It turns out that Questrade had done nothing wrong. The mistake was all mine.

That day, I learned about the “currency settlement” setting on my account. You see, there are three currency settlement options: CDN, USD, or Neutral. Upon opening the account, the currency settlement option defaults to CDN. That is, Questrade forces every transaction to be settled in CDN dollars. For example, if I sell a U.S-listed stock, my proceeds would be paid out in USD, but those proceeds would then be automatically converted to CDN dollars at the end of the day. Of course, any USD funds transferred in is automatically converted to CDN. I should  have set my currency settlement option to neutral. That way, any transactions will settle in the currency of that transaction. If I sell U.S-listed stocks, my proceeds stay in USD, and USD transfers add to the USD side of my account balance.

Of course I asked the customer support rep to change my currency settlement option to neutral but it was too late for my USD fund transfer. The currency conversion already happened and I already lost money through the spread. Lesson learned, I didn’t set my account settings correctly and paid the price for that lesson.

Don’t make the same mistake I made

Here is how you can set your currency settlement option:

Log into your Questrade account and find the “ACCOUNT MANAGEMENT” tab within the “ACCOUNTS” section. Then find the “Currency settlement” option and click on “Change.” Select the “Currency of transaction” as the current setting and you’re set! Your future transactions will stay in the currency of the respective transaction. No surprise currency exchanges.

Questrade Account Management
Questrade Account Management2
Questrade Account Management3

Stubbornness costs money

The story should have ended with me accepting my mistake, buying shares in a Canadian listed ETF, and waiting to hold U.S. equities in USD another day. But I am often stupidly stubborn. I had my heart set on buying VTI using USD and damn it, I was going to buy VTI using USD!

So I bought some VTI shares…

And incurred another currency exchange. I didn’t have the heart to calculate how much money I wasted unnecessarily changing between USD and CAD, and back again. So here is a bonus mistake on top of the mistake cake: I let my stubbornness rule the day.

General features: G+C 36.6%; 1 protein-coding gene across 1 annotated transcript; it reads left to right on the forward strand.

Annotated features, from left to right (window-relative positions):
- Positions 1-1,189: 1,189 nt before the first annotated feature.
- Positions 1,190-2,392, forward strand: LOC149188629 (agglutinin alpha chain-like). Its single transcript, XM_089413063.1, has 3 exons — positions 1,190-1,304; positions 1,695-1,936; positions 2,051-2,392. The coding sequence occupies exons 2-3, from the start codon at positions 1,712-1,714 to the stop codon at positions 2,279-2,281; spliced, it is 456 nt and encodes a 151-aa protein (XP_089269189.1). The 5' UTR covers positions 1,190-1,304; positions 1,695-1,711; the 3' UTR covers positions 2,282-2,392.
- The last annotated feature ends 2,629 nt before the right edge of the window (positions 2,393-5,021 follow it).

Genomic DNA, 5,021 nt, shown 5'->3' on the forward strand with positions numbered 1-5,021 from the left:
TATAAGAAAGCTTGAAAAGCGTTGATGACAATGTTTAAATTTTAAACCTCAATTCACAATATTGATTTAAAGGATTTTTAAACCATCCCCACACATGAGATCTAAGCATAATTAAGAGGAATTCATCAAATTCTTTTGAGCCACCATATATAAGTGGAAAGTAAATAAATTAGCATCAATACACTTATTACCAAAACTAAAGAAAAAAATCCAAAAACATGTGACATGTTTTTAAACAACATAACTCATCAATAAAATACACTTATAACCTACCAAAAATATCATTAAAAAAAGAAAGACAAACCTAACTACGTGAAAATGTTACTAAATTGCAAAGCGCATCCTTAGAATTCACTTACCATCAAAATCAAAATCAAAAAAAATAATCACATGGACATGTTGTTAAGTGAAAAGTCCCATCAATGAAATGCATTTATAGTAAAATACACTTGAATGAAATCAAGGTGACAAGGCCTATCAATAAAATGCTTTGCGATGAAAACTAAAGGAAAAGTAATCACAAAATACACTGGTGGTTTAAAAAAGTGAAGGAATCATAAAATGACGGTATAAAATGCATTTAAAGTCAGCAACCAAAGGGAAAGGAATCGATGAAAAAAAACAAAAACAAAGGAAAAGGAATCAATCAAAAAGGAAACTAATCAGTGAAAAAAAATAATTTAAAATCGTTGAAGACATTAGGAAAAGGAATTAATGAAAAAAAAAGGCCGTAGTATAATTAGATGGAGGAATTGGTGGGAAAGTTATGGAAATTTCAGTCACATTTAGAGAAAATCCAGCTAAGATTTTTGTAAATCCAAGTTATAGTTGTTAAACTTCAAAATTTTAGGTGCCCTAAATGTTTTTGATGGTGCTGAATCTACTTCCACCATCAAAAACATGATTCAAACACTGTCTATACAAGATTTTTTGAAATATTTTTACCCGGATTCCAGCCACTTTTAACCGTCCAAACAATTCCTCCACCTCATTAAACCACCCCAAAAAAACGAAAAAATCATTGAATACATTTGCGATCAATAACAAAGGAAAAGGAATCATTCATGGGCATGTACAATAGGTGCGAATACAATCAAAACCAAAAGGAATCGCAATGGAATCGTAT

By the way, my bank (TD) has since discontinued the option to pay a bill payee from a USD chequing account, so I currently don’t have an easy way to transfer USD into my Questrade account. However, other institutions might still offer this option.

Additional resources

Now that you’ve set your Questrade currency settlement settings correctly, you must be eager to start investing in U.S. Dollars. Let me point you to the many articles on this website that can help with currency exchange and foreign investment:

Keen eyed viewers and long term Million Dollar Journey readers, did you spot the hidden mistake in my story? Holding VTI in my TFSA exposed me to foreign withholding tax. The most efficient container for U.S. equities like VTI would have been my RRSP account.

Yang is a mechanical engineer by day and an avid learner by night. He has a wide range of interests and hopes to turn his interest in personal finance into helpful articles for other Canadians along their path to financial freedom.

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Yang is a mechanical engineer by day and an avid learner by night. He has a wide range of interests and hopes to turn his interest in personal finance into helpful articles for other Canadians along their path to financial freedom.
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10 months ago

Honestly, questrade owns a part of this as well. It would be very simple (and customer friendly) to add a field in the transfer process that asks you what currency you want the funds deposited in. But questrade doesn’t mind making a few extra bucks off of you…

3 years ago

Normal learning experience

3 years ago

So I can’t figure it out, what rhymes with Nasal then?

Jesse Bignell
3 years ago

It’s easy to beat yourself up, but a wise man once told me “learning costs money.” You never forget some lessons. Besides, a big lesson in the beginning is better than a big lesson in the end.

Norberts Gambit for currency conversion works nicely.

Thanks for your insight.